At its recent annual meeting in Denver, the Education Commission of the States invited three prominent participants in the national debate on the topics of merit pay and master teachers to take part in a panel discussion on the issues. Following are excerpts from that debate between Gov. Lamar Alexander of Tennessee, Don Cameron, executive director of the National Education Association, and Albert Shanker, president of the American Federation of Teachers.
GOV. LAMAR ALEXANDER:
Sometimes I feel like the little boy who volunteered to jump into the shark pool to see how many there were before everybody else jumped in. But there are more swimmers now, and let me get right to the point that I believe in very deeply.
For the last several months, I have cited one fact several times a day and that is that no state public-school system pays one teacher one penny more for doing a good job teaching.
Nearly everyone I say that to responds in the same way. They say, “Well, no wonder, no wonder they complain about a rising tide of mediocrity in public education when we reward mediocrity. If we want excellence we will have to reward excellence in teaching.”
Only one group tends to have a different response--although that is changing some--and that is teachers, many of whom can quickly give you a hundred reasons why it simply won’t work to pay teachers more money for doing a good job teaching.
Half of the problem is that on the great American stage of public education we are enacting a mystery drama which we might call “The Case of Mistaken Identity.” There are two villains in this mystery drama; two words--merit pay. We have commissions on merit pay, discussions on merit pay. But I don’t propose merit pay.
In fact, merit pay to most teachers means a pop-quiz evaluation with a small bonus for a few teachers at the end of it. I don’t believe any state in America is considering such a new proposal, and I don’t believe any state will enact such a proposal next year nor do I believe any state should. Instead, it is true that in an absolutely revolutionary development in the history of public education, virtually every state legislature will be considering in January something that almost none were considering last January--how to pay teachers more for doing a good job teaching in a way that will work.
My guess is none will enact the old merit pay ideas. But a dozen states next year will enact a different sort of proposal something like the Tennessee Master Teacher Plan. Further, every state that wants to have really superior public schools will be required to enact such a plan in the 1980’s.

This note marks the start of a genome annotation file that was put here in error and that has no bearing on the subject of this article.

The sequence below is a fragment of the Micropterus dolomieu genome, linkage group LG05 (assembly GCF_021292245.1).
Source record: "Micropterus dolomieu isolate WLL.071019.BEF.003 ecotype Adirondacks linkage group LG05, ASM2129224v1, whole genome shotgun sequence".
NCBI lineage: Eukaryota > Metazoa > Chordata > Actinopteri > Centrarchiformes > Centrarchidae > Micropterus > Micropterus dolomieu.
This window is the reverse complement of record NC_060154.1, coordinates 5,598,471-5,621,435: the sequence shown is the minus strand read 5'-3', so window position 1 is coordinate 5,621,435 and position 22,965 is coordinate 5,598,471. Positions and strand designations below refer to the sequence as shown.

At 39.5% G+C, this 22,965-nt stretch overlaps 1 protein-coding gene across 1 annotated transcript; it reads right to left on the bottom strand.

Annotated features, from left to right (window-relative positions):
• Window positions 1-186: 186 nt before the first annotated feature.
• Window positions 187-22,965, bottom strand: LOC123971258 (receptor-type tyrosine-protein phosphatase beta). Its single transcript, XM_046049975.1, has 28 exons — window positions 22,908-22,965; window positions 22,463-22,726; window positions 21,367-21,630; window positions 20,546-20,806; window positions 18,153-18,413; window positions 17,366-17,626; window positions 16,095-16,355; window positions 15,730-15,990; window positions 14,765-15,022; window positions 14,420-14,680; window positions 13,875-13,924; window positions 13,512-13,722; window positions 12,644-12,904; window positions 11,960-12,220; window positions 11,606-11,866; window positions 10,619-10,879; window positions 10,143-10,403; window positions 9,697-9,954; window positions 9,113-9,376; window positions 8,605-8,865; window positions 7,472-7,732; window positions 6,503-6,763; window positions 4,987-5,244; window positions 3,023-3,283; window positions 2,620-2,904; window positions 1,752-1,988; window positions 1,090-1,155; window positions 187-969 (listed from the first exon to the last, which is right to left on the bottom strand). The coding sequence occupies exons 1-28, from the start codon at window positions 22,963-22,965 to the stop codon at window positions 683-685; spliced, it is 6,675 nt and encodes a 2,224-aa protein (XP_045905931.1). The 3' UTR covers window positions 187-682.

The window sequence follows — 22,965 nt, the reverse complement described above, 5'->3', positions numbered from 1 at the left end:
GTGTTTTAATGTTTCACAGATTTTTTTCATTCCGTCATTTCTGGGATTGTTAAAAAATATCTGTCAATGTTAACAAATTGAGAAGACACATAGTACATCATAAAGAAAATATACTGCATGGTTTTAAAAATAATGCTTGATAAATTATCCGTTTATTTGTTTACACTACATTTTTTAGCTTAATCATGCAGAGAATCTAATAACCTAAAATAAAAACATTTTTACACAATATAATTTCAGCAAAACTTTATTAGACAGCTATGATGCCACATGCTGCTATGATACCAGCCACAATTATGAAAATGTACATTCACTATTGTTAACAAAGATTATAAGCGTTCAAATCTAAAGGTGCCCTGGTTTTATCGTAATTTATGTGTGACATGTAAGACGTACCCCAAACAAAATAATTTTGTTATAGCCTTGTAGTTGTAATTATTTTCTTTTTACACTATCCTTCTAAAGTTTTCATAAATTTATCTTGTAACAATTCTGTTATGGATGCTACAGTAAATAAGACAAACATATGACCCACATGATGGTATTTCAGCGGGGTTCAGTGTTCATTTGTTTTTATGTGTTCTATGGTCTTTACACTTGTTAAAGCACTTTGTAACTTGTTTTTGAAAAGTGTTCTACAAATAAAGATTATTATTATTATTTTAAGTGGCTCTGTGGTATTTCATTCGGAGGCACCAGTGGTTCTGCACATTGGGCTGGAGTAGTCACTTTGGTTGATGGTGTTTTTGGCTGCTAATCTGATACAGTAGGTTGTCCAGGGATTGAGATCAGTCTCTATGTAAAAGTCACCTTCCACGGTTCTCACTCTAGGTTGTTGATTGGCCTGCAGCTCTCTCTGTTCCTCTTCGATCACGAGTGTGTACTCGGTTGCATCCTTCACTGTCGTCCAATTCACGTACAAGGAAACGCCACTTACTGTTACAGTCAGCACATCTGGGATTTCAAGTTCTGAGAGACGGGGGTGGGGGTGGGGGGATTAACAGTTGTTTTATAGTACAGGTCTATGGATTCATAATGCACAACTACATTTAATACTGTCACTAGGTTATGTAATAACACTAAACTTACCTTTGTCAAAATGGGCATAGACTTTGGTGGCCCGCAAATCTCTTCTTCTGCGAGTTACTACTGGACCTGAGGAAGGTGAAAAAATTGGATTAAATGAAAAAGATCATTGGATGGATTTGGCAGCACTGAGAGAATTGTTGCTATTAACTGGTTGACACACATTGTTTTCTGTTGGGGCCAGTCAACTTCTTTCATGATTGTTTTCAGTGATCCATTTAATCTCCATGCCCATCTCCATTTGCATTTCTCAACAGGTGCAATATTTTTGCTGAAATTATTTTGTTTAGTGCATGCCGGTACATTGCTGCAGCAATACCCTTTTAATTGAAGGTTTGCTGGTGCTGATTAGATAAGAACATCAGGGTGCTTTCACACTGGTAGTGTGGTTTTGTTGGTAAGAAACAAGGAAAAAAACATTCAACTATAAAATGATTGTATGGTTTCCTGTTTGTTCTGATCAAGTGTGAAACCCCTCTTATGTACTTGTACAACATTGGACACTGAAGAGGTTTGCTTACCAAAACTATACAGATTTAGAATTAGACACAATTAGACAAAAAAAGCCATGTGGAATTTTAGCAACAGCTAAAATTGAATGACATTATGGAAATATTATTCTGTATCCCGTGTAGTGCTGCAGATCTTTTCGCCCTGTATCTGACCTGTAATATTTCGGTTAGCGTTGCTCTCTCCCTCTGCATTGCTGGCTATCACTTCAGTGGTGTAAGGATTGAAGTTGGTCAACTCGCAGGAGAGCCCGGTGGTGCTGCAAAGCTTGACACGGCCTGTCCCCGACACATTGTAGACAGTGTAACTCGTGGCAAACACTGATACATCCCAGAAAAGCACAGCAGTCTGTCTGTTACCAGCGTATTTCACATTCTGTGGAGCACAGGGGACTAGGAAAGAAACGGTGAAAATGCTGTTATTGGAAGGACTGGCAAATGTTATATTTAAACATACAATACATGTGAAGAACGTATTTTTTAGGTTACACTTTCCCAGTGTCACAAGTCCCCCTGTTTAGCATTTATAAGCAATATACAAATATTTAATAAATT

The Tennessee Plan
The Tennessee master-teacher plan features a career ladder with four steps: apprentice and professional [ranks]--which we are all accustomed to; but also senior and master [ranks]--which we are not used to. It is optional for any teacher teaching today, mandatory for all new ones. It has a continuous five-year evaluation; it’s not a pop quiz.
There will be specific evaluation criteria available before the evaluation begins. These are being developed now by a group of lay persons and educators, and I am proud that eight of the 18 members are members of the Tennessee Education Association (TEA). The evaluators of the teachers will be other teachers who understand that no two classrooms are alike. To minimize the effect of “local politics,” teachers being evaluated will have the right to remove from the evaluation panel any person they feel is biased.
There will be 11- and 12-month contracts, so that the best teachers can teach gifted youngsters in small classes in June and August, assist with curriculum development, and help other teachers.
There will be huge pay raises over the next three and a half years--a 20 percent across-the-board pay raise for all teachers. Then a $1,000 pay increase in addition for every tenured teacher--that is 87 percent of the teachers [in Tennessee]. Plus up to $6,000 more in increases for the 40 percent of the teachers who reach the highest range on the career ladder--senior and master teachers. All of this does not include what local districts may add.
So, one half of all of our teachers who have taught six years or more will be senior or master teachers or may be senior or master teachers at the end of three and a half years. Put another way, over the three and a half years, 87 percent of our teachers will get pay raises that will range from 27 percent to 70 percent. More than $3 million in new taxes will pay the bill for this master-teacher plan and nine other parts of a comprehensive education reform program.